NORTH TEXAS (CBS 11 NEWS) – Unless you happen to enjoy traveling at a snail’s pace – dust flying, tractor-trucks growling and fellow motorists swearing – the LBJ freeway in North Dallas is not a fun place to be right now.
That’s why most travelers try to avoid the construction in that area, known as the “LBJ Express Project.”
But for more than 100 homeowners, there is no avoiding the mess…they live nearly on top of it. And they blame the project’s main contractor, Trinity Infrastructure, for their foundation problems and cracked walls and driveways.
“You see the crack here? It’s everywhere. Every room has some type of damage,” said Jack Hebert, whose home backs up to the massive construction.
Homeowner Nuri Valdez also experienced problems, saying, “You had cabinets rattling …you had glassware rattling and windows that would be rattling … everything was just shaking.”
Valdez and Hebert told I-Team reporter Mireya Villarreal they were getting nowhere with their complaints until they and other homeowners banded together, meeting each week at a church or restaurant to share stories about damage to their homes.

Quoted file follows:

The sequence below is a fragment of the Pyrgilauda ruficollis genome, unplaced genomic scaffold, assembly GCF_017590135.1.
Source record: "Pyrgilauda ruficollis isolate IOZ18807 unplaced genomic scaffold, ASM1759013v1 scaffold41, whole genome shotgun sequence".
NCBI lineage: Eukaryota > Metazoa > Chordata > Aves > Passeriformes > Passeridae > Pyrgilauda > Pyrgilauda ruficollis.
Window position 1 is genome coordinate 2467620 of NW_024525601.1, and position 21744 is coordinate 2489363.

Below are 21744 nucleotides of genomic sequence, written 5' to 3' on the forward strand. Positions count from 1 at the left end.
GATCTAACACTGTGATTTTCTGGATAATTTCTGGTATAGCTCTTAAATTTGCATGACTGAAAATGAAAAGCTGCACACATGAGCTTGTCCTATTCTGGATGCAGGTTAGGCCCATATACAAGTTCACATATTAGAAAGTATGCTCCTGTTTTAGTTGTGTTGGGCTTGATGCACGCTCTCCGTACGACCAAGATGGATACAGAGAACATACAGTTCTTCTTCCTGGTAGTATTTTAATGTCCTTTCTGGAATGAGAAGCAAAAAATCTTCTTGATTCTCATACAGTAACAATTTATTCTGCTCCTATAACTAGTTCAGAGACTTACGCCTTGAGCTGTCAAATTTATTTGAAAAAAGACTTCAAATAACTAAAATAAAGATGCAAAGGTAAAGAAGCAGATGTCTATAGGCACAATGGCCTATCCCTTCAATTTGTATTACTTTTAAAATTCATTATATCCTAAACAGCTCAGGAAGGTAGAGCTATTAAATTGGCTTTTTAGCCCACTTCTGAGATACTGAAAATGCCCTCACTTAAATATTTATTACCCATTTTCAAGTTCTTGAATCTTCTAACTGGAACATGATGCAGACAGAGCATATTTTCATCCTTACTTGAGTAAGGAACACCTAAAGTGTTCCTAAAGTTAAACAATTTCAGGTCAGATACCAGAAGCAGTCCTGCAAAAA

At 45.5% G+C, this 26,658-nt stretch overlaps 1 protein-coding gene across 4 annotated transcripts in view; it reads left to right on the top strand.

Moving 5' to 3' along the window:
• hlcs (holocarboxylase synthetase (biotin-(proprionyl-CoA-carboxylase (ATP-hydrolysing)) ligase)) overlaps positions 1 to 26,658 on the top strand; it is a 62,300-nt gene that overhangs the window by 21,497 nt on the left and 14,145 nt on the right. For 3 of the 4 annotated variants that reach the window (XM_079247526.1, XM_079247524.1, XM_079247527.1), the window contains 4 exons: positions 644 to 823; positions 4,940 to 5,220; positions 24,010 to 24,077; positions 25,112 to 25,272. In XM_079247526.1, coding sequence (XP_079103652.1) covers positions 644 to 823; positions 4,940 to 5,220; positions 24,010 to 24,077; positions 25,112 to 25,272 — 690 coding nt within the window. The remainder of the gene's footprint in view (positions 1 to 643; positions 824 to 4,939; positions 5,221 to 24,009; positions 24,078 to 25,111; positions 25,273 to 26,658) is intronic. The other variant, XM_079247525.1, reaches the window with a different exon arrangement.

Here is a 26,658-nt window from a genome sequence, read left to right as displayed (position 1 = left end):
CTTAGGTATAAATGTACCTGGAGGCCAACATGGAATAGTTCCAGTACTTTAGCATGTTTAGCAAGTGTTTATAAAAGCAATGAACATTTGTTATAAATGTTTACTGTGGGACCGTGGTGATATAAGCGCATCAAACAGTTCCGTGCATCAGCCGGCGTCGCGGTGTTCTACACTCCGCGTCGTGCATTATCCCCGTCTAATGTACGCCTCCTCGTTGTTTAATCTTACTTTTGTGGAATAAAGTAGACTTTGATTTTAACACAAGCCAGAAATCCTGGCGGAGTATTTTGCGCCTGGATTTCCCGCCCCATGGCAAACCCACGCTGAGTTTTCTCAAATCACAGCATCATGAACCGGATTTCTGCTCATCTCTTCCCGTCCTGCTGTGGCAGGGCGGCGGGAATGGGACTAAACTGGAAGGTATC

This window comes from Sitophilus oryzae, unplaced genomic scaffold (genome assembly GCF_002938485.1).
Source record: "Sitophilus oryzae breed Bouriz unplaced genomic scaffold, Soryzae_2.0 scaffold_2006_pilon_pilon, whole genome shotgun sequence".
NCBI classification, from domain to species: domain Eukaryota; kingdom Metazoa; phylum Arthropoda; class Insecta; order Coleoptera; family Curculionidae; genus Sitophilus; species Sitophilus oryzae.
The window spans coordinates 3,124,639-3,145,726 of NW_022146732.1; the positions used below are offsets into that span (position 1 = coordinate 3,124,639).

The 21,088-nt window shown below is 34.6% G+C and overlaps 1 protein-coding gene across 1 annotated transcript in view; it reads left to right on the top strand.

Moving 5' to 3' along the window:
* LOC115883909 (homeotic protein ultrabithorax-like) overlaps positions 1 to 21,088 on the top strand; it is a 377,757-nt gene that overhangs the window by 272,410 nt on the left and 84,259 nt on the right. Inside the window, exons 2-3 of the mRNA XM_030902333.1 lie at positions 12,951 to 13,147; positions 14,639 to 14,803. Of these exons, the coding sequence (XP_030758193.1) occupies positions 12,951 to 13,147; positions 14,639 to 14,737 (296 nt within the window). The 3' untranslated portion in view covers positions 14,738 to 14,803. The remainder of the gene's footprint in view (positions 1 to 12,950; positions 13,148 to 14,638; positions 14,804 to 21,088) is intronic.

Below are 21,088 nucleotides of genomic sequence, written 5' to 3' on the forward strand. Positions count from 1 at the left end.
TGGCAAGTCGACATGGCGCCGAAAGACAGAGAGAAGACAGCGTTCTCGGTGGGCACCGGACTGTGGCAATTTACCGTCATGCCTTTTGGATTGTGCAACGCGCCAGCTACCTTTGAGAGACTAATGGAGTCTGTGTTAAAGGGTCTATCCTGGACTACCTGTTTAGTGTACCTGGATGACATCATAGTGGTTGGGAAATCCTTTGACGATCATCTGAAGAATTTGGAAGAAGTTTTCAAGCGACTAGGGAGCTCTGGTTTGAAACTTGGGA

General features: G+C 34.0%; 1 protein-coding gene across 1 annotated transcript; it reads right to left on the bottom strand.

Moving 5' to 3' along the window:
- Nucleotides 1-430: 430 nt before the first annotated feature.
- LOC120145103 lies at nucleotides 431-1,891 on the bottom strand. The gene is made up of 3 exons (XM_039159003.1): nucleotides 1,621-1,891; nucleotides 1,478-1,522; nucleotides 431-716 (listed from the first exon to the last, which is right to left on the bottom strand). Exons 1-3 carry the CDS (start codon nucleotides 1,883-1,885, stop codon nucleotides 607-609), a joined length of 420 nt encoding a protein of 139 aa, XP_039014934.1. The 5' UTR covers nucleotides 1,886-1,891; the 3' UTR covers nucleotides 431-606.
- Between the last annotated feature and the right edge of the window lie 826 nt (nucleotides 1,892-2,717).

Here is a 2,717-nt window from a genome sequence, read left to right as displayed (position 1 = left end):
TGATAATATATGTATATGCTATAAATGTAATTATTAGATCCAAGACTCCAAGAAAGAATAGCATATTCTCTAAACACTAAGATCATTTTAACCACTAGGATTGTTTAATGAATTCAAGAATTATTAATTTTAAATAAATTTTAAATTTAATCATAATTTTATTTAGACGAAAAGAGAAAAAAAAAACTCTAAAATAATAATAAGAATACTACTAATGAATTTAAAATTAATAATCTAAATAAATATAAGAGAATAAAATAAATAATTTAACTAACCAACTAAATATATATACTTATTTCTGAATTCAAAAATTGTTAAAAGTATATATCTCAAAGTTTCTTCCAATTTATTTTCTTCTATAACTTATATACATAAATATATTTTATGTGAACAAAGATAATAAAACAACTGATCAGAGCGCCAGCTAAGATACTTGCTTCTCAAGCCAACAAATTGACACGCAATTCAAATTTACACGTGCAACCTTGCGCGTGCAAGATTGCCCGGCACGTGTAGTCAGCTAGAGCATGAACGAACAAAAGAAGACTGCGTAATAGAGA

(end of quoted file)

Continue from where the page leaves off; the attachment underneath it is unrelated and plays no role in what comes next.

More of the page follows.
Now more than 100 members strong, the group received a letter from a law firm representing Trinity Infrastructure. In part, the letter said the company “takes the complaints …raised seriously” and plans to “thoroughly investigate each of them.”
The I-Team has found that the contractor has opened up a new investigation into the homeowners’ complaints.
Trinity Infrastructure sent the I-Team a statement that said, in part: “We take every homeowner complaint seriously. We have opened an investigation and are working with each homeowner to address their specific complaints…”
“We strive to mitigate the impact of construction activities in residential areas,” the statement said, “but with a project this size, it is unavoidable that some individuals will be inconvenienced during construction…”
Calling it “one of the largest highway projects in the world,” Trinity Infrastructure said in their statement the work would have to continue at night, against the wishes of some homeowners, “in order to comply with our contractual obligations to the State of Texas and minimize disruption to the more than 250,000 vehicles that pass through the corridor each day …”
Officials with the Texas Department of Transportation, which is overseeing the project, declined a request for an interview with the I-Team and referred all questions to Trinity Infrastructure.
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